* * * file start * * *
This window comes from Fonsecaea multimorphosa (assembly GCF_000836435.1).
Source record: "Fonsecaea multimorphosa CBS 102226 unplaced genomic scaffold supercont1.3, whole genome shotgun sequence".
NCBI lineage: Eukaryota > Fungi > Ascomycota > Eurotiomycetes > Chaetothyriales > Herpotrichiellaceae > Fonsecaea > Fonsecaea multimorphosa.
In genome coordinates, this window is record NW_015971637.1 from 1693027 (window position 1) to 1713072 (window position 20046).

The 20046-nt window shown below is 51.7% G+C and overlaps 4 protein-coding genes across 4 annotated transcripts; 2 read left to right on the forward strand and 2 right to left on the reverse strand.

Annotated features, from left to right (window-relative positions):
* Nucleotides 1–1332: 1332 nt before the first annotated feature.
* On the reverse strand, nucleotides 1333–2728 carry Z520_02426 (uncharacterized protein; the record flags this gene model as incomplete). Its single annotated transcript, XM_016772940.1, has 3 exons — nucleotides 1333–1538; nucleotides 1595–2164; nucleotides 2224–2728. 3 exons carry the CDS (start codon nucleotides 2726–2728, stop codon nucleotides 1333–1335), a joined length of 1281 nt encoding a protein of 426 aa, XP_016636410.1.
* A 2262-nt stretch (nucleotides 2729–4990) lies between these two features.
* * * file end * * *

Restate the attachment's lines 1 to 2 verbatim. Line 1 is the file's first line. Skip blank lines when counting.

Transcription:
This window comes from Fonsecaea multimorphosa (assembly GCF_000836435.1).
Source record: "Fonsecaea multimorphosa CBS 102226 unplaced genomic scaffold supercont1.3, whole genome shotgun sequence".